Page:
May 20, 2010|
(Hong Kong) “Once a Gangster” is a clever comic reinvention of the triad film genre. Its central question is: “What happens to those ‘Young and Dangerous’ gangster dudes once they grow up?” The answer: They want to do anything but “chop friend.” In a brilliant casting move, director Felix Chong (best known as the co-screenwriter for the “Infernal Affairs” trilogy and “Initial D”) secured the stars of the 1996 hit “Young and Dangerous,” Jordan Chan and Ekin Cheng, to play gangsters all grown up.
The film begins with Kerosene (an over-the-top Alex Fong) dealing with a batch of new recruits during their induction ceremony into the triad brotherhood. The group of young men includes Roast Pork (who grows up to be Jordan Chan), whose real goal in life is to own a restaurant. After slashing his way through Hong Kong Island (a brief sequence that’s executed with admirable economy), Roast Pork settles down and becomes a successful restaurateur. His wife urges him to leave the triad life behind, and go straight. Unfortunately for him, Kerosene is having financial troubles, and the solution to these problems is to hold an election for a new leader. Things get complicated when everyone wants Roast Pork to take on the position, forcing him into a series of comical scrapes as he tries to avoid the responsibility. Meanwhile, Swallow (Ekin Cheng) is released from jail, and had previously been promised the top job. Swallow’s mom, the strung-out, crazy and entertaining Lady Pearl (Yu On-on), is determined he take the reins. Suddenly, we’re on the verge of a full-scale triad war, but things get zany rather than bloody.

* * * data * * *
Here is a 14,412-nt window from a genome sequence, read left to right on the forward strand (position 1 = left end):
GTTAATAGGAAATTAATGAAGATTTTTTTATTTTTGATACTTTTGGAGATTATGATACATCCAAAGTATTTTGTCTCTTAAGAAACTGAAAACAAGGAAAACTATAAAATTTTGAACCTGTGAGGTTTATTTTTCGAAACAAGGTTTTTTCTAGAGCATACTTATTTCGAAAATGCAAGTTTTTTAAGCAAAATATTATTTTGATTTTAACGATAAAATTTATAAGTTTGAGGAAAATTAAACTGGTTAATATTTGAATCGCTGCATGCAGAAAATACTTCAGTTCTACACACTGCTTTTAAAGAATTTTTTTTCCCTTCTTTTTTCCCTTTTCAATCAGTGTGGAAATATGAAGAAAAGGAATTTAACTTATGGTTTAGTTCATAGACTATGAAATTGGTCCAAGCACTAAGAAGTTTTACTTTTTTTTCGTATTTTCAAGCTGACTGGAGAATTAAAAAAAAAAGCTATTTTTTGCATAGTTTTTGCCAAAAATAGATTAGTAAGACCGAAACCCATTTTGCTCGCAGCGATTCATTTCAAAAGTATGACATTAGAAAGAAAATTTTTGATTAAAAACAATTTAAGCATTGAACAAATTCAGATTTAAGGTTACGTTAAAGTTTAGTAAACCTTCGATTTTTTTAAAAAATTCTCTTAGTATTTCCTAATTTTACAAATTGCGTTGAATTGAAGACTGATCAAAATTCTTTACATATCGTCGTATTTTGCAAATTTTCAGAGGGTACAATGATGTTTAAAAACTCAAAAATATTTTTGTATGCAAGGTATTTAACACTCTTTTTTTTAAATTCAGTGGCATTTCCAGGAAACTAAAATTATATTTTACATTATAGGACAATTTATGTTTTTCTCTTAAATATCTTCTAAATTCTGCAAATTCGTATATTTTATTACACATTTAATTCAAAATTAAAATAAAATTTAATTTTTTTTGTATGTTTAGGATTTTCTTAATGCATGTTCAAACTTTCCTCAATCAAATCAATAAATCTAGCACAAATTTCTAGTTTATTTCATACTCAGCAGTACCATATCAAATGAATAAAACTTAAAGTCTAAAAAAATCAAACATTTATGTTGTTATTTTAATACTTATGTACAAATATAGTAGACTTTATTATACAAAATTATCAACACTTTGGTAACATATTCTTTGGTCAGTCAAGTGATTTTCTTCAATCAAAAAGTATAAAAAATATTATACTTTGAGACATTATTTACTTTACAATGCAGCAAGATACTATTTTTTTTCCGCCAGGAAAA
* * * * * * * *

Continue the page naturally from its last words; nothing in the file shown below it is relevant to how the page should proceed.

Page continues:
Many elements come together to make this a successful film. The allusions to Johnnie To’s two “Election” films, and even Chong’s own “Infernal Affairs,” produce many laughs. The acting is solid, with Chan and Cheng taking on their roles with the same gusto they did when they starred in “Young and Dangerous.” After all these years, they still make a great team. As a fan of the triad genre, it’s fantastic to see that the stories aren’t totally played out. “Once a Gangster” doesn’t merely add another film to the canon of triad films, it expands it.